The Truth About Winter Gardening in Dallas

Having a thriving herb and vegetable crop this time of year is easier than you might think.

As we head into the winter season, many people assume it’s time to pack up their garden tools and retire to a few months of armchair gardening. But the winter season can be one of the most productive for Dallas vegetable gardens, particularly if you love greens and bitter herbs. 

Come November, you will see a marked decrease in the variety of seasonal annuals and edibles available. Keep an eye out, however, for some of the tough herbs and greens that thrive in winter. Cool-season greens and herbs—such as dill, parsley, kale, and spinach—can still be dropped in the ground or into containers this month. In fact, there’s no sense trying to grow them once we hit late spring, as they simply can’t tolerate the heat. 

Dill and fennel aren’t just flavorful plants, they’re beautiful plants. I often plant these carrot relatives as ornamentals in my front yard, as the feathery foliage is a perfect complement for winter annuals like pansies and violas. In spring, these favored host plants will reward you with swallowtail butterflies. Simply snip the tiny leaves fresh all winter, or dry and store for later use.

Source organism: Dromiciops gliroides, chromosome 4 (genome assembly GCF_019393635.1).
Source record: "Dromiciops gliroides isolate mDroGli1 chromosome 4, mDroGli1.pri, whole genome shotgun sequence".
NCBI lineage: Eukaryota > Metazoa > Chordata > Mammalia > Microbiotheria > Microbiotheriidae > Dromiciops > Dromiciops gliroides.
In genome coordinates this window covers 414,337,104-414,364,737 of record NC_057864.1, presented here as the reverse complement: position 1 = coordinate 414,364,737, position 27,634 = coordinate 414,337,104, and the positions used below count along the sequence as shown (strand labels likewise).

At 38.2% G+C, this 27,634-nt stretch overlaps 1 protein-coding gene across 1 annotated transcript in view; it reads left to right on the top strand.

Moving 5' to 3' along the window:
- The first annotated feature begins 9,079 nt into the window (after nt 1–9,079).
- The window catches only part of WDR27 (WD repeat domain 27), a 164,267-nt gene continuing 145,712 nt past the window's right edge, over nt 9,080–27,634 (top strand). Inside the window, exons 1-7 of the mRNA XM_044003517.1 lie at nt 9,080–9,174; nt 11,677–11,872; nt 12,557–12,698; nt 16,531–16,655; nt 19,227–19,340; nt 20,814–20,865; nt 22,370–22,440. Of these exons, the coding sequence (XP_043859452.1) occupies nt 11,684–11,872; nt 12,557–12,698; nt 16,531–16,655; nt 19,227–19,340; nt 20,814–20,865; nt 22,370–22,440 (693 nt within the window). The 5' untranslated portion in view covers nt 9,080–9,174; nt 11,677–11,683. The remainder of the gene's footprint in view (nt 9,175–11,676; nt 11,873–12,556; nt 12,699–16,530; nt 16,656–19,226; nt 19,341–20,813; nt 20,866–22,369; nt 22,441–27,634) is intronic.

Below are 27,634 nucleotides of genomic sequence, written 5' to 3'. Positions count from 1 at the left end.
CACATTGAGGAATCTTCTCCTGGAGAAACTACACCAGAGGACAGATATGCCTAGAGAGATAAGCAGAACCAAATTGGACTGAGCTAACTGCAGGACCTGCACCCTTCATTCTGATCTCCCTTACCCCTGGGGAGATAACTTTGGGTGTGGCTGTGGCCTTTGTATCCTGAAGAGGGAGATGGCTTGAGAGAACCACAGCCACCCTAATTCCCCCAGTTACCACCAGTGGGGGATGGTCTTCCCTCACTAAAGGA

The bright emerald-green foliage of curly parsley is a welcome sight in the winter garden. Parsley is very frost tolerant and gorgeous when paired with violas, poppies, and primrose. When many plants begin to go dormant, parsley perks up. Use as an accent in containers or in mixed landscape borders.

Kale provides a variety of eye-catching foliage colors. The blue-tinted foliage of dinosaur kale is particularly unique. Like parsley, it makes a welcome winter companion to seasonal color. A cold-hardy green, its flavor doesn’t actually develop until after the leaves have experienced their first frost. 

 Spinach plants easily tolerate our winter frosts, and young seedlings can even survive down to about 15 to 20 degrees Fahrenheit. Seeds can be sown directly into the garden all winter long and will even germinate at temperatures as low as 32 degrees, albeit very slowly. Spinach germinates well at soil temperatures right around 50 degrees. Savoy spinach has dark curly leaves and is typically the type found in bunches at the grocery store. Flat or smooth-leaf spinach has larger, smooth leaves, and semi-Savoy, a hybrid between the two, has a similar crinkled texture to Savoy but is a bit easier to clean. 

A sunny spot for your herbs and greens is best. Amend your beds and containers with compost before planting new crops. All of these greens will appreciate consistent moisture but also benefit from good drainage. You can dress herbs and greens with a vegetable fertilizer after they germinate or are planted, but you’ll find that most winter greens are very low maintenance. If you’re worried about young plants in a hard frost, use floating row cover or frost cloth for temporary protection.

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